Directed by Tim Burton. USA. 2003.

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Edward Bloom (Albert Finney) is a robust looking old man who loves to tell stories, in fact he has been telling tall tales all his life to his children, inflating events in his own life to mythic proportions. When Bloom's journalist son Will (Billy Crudup) returns to his parent's house on hearing that his father is dying of cancer, he is determined to separate fact from fiction and get to know the father who was never around when he was growing up. Based on a semi-autobiographical novel by Daniel Wallace and adapted for the screen by John August Big Fish, the latest by Tim Burton (Edward Scissorhands, Ed Wood), is a beautifully looking film that has its engines going full blast but never seems to achieve lift off. I am drawn to films that have a surreal vision of an alternate reality, but Big Fish force-feeds it to us rather than subtly evoking a sense of magic. 

The film is told in flashback as Will and his pregnant French wife Josephine (Marion Cotillard) recall the stories his father had told him all his life. We first see young Edward (Ewan McGregor) as a sports hero and science fair winner in Ashton, Alabama then, after leaving Ashton with a gentle giant named Karl, encountering the inhabitants of a wondrous town called Spectre where everyone walks around barefoot and is full of joy. Although vowing to return one day to Spectre, Edward moves on and agrees to work for a circus manager (Danny de Vito) in return for information about Sandra (Alison Lohman), a girl he has fallen in love with. Eventually he finds her at Auburn University and, in one of the best scenes in the film, courts her with 10,000 daffodils to prove his love.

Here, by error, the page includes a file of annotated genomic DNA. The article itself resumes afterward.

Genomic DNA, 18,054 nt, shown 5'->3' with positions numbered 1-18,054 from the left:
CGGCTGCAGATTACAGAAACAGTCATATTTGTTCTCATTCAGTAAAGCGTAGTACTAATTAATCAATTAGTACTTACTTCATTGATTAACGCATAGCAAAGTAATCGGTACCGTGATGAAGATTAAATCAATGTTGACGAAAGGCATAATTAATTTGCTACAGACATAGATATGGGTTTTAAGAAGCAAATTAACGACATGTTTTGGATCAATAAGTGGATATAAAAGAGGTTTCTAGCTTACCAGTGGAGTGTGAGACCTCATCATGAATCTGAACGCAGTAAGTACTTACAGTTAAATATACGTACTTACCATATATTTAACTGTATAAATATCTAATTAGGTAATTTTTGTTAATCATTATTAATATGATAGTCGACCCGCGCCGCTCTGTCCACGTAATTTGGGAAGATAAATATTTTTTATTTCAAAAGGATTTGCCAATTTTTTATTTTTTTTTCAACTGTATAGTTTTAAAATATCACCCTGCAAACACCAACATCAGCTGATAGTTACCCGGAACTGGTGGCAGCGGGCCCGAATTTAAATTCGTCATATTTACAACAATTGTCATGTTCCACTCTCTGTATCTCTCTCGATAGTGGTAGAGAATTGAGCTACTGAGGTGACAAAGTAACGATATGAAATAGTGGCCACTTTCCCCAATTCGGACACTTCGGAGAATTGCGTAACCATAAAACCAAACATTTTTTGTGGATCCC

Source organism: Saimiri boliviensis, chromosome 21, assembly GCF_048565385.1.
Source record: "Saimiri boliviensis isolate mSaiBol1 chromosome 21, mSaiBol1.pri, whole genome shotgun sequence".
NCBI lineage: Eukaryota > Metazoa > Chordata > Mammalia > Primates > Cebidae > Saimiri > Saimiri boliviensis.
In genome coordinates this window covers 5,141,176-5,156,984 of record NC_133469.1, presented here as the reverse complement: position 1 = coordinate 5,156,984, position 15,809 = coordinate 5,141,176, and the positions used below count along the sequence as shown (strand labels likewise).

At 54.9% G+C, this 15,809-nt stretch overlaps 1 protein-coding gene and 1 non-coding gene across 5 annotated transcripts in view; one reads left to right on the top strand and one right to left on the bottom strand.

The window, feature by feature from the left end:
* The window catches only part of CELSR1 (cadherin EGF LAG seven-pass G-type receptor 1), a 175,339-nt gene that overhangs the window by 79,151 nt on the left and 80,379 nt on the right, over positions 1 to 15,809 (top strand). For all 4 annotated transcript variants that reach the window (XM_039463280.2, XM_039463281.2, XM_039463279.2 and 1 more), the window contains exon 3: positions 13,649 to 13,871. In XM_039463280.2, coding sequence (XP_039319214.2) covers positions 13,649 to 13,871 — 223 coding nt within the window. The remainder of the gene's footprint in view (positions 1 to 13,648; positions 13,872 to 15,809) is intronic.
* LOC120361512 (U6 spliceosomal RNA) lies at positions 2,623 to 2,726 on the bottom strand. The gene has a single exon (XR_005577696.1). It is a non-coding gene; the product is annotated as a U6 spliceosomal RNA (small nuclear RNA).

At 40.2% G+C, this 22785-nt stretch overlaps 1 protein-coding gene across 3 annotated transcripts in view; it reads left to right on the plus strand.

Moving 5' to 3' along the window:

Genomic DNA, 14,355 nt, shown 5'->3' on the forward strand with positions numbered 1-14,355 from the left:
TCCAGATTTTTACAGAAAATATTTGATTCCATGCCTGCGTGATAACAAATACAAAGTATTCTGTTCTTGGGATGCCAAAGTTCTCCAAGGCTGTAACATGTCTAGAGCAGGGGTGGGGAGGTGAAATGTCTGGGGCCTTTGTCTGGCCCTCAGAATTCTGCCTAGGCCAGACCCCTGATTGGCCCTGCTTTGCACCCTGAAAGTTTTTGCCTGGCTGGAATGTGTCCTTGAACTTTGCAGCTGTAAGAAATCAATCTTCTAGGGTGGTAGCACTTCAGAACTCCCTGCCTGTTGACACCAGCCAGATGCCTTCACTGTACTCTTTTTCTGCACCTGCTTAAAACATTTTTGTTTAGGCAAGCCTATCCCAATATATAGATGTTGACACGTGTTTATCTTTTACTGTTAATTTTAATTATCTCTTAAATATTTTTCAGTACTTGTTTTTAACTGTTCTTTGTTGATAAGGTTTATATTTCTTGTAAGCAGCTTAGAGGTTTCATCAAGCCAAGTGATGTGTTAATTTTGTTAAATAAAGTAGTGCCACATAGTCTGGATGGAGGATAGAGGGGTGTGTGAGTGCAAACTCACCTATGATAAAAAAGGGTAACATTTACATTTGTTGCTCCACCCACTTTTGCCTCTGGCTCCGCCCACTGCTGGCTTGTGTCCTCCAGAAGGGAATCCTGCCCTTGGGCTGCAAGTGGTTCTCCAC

After Edward is drafted to fight in the Korean War, he rescues conjoined twin entertainers, Ping and Jing and brings them home to work in the circus. At this point, it just continues from one off-the-wall sequence to another until its grand Fellini-esque final sequence. Unfortunately, despite some high expectations, I was unmoved by the ending. I did not find anything lovable about Bloom and feel that the theme of father-son reconciliation was handled much more convincingly in The Barbarian Invasions by Denis Arcand. While Big Fish has some fine performances and outstanding special effects, it did not instill in me any true sense of wonder or authentic emotion. Sadly, Big Fish is dead in the water.

Howard Schumann

Information about the Big Fish novel can be seen here.
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